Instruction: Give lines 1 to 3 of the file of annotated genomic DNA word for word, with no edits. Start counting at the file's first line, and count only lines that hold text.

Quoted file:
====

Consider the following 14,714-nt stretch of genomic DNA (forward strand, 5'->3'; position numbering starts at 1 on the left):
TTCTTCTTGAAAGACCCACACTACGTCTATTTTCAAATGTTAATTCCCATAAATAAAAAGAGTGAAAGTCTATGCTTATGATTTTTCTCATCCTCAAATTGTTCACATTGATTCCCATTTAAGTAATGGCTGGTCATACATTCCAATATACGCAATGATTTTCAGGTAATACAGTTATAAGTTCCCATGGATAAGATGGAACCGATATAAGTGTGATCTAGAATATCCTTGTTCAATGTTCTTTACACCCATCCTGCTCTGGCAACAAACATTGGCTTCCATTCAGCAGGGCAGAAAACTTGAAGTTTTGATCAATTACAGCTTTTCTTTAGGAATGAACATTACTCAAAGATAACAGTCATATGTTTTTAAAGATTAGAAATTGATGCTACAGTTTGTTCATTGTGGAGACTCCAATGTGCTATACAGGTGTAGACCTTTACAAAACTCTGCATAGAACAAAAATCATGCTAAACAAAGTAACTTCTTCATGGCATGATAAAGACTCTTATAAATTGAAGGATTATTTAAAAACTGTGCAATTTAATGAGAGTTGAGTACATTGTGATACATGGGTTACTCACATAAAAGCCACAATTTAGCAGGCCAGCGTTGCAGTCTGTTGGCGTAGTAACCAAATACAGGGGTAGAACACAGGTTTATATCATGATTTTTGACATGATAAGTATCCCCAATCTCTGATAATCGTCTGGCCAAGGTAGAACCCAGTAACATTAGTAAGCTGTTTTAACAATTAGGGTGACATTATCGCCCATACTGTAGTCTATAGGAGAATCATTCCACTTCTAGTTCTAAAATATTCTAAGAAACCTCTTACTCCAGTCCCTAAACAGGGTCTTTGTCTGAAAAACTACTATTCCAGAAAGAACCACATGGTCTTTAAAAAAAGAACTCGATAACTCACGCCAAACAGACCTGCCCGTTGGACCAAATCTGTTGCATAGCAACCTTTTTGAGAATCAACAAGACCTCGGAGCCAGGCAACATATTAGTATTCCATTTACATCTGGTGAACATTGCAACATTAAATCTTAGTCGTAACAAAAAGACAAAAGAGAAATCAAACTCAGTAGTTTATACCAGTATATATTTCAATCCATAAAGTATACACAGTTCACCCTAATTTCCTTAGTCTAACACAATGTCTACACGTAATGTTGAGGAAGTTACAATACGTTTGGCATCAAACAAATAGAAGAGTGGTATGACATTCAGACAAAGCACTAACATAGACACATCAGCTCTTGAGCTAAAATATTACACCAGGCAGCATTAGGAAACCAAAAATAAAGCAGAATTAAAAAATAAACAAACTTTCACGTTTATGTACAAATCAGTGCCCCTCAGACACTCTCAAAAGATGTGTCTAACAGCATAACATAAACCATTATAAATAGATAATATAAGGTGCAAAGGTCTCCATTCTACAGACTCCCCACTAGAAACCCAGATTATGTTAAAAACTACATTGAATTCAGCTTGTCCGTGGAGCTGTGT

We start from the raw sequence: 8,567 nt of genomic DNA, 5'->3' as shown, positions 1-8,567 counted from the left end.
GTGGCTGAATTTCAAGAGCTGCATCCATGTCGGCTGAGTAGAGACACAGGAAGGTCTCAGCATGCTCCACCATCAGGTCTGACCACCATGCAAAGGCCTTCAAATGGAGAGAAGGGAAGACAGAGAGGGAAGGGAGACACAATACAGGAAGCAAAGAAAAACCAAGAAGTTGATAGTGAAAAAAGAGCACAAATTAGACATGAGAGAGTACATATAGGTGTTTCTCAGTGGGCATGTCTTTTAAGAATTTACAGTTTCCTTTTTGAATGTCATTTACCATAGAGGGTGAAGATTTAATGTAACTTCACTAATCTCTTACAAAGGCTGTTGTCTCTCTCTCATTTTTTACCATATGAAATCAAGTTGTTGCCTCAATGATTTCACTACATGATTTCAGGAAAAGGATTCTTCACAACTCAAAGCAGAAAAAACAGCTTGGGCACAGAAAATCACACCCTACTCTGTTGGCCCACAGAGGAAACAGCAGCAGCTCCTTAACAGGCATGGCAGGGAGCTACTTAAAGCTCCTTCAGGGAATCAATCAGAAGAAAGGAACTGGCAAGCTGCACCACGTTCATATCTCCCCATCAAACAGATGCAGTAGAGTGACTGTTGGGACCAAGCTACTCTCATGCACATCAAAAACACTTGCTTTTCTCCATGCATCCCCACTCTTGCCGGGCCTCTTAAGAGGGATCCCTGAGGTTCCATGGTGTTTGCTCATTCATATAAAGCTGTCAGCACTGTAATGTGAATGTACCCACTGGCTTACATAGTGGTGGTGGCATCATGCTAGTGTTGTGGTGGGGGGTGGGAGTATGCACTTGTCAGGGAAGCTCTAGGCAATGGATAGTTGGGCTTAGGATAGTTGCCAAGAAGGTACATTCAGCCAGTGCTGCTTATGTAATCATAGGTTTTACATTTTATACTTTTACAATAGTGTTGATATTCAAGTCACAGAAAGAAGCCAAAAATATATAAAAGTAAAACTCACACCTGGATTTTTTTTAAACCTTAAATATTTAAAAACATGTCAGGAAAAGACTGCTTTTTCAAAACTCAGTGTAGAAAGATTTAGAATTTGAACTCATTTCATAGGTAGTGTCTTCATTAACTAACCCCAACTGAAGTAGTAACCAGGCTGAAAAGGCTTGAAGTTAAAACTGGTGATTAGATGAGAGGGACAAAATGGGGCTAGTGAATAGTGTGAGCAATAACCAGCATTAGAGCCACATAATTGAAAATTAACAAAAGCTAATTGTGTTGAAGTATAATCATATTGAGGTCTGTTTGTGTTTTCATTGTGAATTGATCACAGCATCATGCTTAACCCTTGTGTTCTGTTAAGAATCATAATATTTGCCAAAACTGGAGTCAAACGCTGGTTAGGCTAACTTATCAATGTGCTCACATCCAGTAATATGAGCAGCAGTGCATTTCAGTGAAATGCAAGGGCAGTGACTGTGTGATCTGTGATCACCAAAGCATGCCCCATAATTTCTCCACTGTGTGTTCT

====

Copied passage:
Consider the following 14,714-nt stretch of genomic DNA (forward strand, 5'->3'; position numbering starts at 1 on the left):
TTCTTCTTGAAAGACCCACACTACGTCTATTTTCAAATGTTAATTCCCATAAATAAAAAGAGTGAAAGTCTATGCTTATGATTTTTCTCATCCTCAAATTGTTCACATTGATTCCCATTTAAGTAATGGCTGGTCATACATTCCAATATACGCAATGATTTTCAGGTAATACAGTTATAAGTTCCCATGGATAAGATGGAACCGATATAAGTGTGATCTAGAATATCCTTGTTCAATGTTCTTTACACCCATCCTGCTCTGGCAACAAACATTGGCTTCCATTCAGCAGGGCAGAAAACTTGAAGTTTTGATCAATTACAGCTTTTCTTTAGGAATGAACATTACTCAAAGATAACAGTCATATGTTTTTAAAGATTAGAAATTGATGCTACAGTTTGTTCATTGTGGAGACTCCAATGTGCTATACAGGTGTAGACCTTTACAAAACTCTGCATAGAACAAAAATCATGCTAAACAAAGTAACTTCTTCATGGCATGATAAAGACTCTTATAAATTGAAGGATTATTTAAAAACTGTGCAATTTAATGAGAGTTGAGTACATTGTGATACATGGGTTACTCACATAAAAGCCACAATTTAGCAGGCCAGCGTTGCAGTCTGTTGGCGTAGTAACCAAATACAGGGGTAGAACACAGGTTTATATCATGATTTTTGACATGATAAGTATCCCCAATCTCTGATAATCGTCTGGCCAAGGTAGAACCCAGTAACATTAGTAAGCTGTTTTAACAATTAGGGTGACATTATCGCCCATACTGTAGTCTATAGGAGAATCATTCCACTTCTAGTTCTAAAATATTCTAAGAAACCTCTTACTCCAGTCCCTAAACAGGGTCTTTGTCTGAAAAACTACTATTCCAGAAAGAACCACATGGTCTTTAAAAAAAGAACTCGATAACTCACGCCAAACAGACCTGCCCGTTGGACCAAATCTGTTGCATAGCAACCTTTTTGAGAATCAACAAGACCTCGGAGCCAGGCAACATATTAGTATTCCATTTACATCTGGTGAACATTGCAACATTAAATCTTAGTCGTAACAAAAAGACAAAAGAGAAATCAAACTCAGTAGTTTATACCAGTATATATTTCAATCCATAAAGTATACACAGTTCACCCTAATTTCCTTAGTCTAACACAATGTCTACACGTAATGTTGAGGAAGTTACAATACGTTTGGCATCAAACAAATAGAAGAGTGGTATGACATTCAGACAAAGCACTAACATAGACACATCAGCTCTTGAGCTAAAATATTACACCAGGCAGCATTAGGAAACCAAAAATAAAGCAGAATTAAAAAATAAACAAACTTTCACGTTTATGTACAAATCAGTGCCCCTCAGACACTCTCAAAAGATGTGTCTAACAGCATAACATAAACCATTATAAATAGATAATATAAGGTGCAAAGGTCTCCATTCTACAGACTCCCCACTAGAAACCCAGATTATGTTAAAAACTACATTGAATTCAGCTTGTCCGTGGAGCTGTGT

We start from the raw sequence: 8,567 nt of genomic DNA, 5'->3' as shown, positions 1-8,567 counted from the left end.